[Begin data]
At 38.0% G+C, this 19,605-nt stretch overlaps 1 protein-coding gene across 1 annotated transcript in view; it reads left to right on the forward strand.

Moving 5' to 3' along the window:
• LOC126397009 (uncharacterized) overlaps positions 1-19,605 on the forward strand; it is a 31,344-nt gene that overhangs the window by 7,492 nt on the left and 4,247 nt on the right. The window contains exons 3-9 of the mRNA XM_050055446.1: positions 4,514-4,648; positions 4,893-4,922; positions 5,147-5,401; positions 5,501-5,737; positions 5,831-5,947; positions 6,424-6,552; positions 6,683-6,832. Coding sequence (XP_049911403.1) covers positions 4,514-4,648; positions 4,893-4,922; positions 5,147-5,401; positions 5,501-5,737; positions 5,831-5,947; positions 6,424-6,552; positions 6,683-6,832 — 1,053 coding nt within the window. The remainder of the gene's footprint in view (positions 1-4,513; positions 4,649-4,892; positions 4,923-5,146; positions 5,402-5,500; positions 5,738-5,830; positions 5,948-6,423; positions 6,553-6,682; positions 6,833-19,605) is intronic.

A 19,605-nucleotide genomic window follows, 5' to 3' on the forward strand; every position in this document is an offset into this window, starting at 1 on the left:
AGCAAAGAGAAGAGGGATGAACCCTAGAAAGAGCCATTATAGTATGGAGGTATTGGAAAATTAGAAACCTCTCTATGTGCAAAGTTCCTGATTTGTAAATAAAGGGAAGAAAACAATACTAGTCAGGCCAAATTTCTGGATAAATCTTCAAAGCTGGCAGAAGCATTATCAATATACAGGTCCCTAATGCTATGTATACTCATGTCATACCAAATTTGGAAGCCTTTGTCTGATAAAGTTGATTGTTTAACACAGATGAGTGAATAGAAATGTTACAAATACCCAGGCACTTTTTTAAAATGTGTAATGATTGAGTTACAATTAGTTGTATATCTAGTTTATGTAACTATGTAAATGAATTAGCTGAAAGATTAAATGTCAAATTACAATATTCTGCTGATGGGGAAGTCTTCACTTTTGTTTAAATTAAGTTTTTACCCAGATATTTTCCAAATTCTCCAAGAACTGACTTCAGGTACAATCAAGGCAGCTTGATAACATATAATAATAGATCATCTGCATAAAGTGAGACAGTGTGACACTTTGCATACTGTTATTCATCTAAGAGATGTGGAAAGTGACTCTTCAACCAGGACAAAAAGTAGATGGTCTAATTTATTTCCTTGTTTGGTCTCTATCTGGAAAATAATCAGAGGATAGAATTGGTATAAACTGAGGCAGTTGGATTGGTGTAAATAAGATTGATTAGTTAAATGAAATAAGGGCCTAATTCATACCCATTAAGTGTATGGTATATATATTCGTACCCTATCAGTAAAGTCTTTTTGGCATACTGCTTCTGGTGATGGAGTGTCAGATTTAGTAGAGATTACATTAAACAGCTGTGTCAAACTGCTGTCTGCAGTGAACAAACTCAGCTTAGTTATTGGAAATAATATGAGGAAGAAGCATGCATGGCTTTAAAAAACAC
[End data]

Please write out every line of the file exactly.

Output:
At 38.0% G+C, this 19,605-nt stretch overlaps 1 protein-coding gene across 1 annotated transcript in view; it reads left to right on the forward strand.

Moving 5' to 3' along the window:
• LOC126397009 (uncharacterized) overlaps positions 1-19,605 on the forward strand; it is a 31,344-nt gene that overhangs the window by 7,492 nt on the left and 4,247 nt on the right. The window contains exons 3-9 of the mRNA XM_050055446.1: positions 4,514-4,648; positions 4,893-4,922; positions 5,147-5,401; positions 5,501-5,737; positions 5,831-5,947; positions 6,424-6,552; positions 6,683-6,832. Coding sequence (XP_049911403.1) covers positions 4,514-4,648; positions 4,893-4,922; positions 5,147-5,401; positions 5,501-5,737; positions 5,831-5,947; positions 6,424-6,552; positions 6,683-6,832 — 1,053 coding nt within the window. The remainder of the gene's footprint in view (positions 1-4,513; positions 4,649-4,892; positions 4,923-5,146; positions 5,402-5,500; positions 5,738-5,830; positions 5,948-6,423; positions 6,553-6,682; positions 6,833-19,605) is intronic.

A 19,605-nucleotide genomic window follows, 5' to 3' on the forward strand; every position in this document is an offset into this window, starting at 1 on the left:
AGCAAAGAGAAGAGGGATGAACCCTAGAAAGAGCCATTATAGTATGGAGGTATTGGAAAATTAGAAACCTCTCTATGTGCAAAGTTCCTGATTTGTAAATAAAGGGAAGAAAACAATACTAGTCAGGCCAAATTTCTGGATAAATCTTCAAAGCTGGCAGAAGCATTATCAATATACAGGTCCCTAATGCTATGTATACTCATGTCATACCAAATTTGGAAGCCTTTGTCTGATAAAGTTGATTGTTTAACACAGATGAGTGAATAGAAATGTTACAAATACCCAGGCACTTTTTTAAAATGTGTAATGATTGAGTTACAATTAGTTGTATATCTAGTTTATGTAACTATGTAAATGAATTAGCTGAAAGATTAAATGTCAAATTACAATATTCTGCTGATGGGGAAGTCTTCACTTTTGTTTAAATTAAGTTTTTACCCAGATATTTTCCAAATTCTCCAAGAACTGACTTCAGGTACAATCAAGGCAGCTTGATAACATATAATAATAGATCATCTGCATAAAGTGAGACAGTGTGACACTTTGCATACTGTTATTCATCTAAGAGATGTGGAAAGTGACTCTTCAACCAGGACAAAAAGTAGATGGTCTAATTTATTTCCTTGTTTGGTCTCTATCTGGAAAATAATCAGAGGATAGAATTGGTATAAACTGAGGCAGTTGGATTGGTGTAAATAAGATTGATTAGTTAAATGAAATAAGGGCCTAATTCATACCCATTAAGTGTATGGTATATATATTCGTACCCTATCAGTAAAGTCTTTTTGGCATACTGCTTCTGGTGATGGAGTGTCAGATTTAGTAGAGATTACATTAAACAGCTGTGTCAAACTGCTGTCTGCAGTGAACAAACTCAGCTTAGTTATTGGAAATAATATGAGGAAGAAGCATGCATGGCTTTAAAAAACAC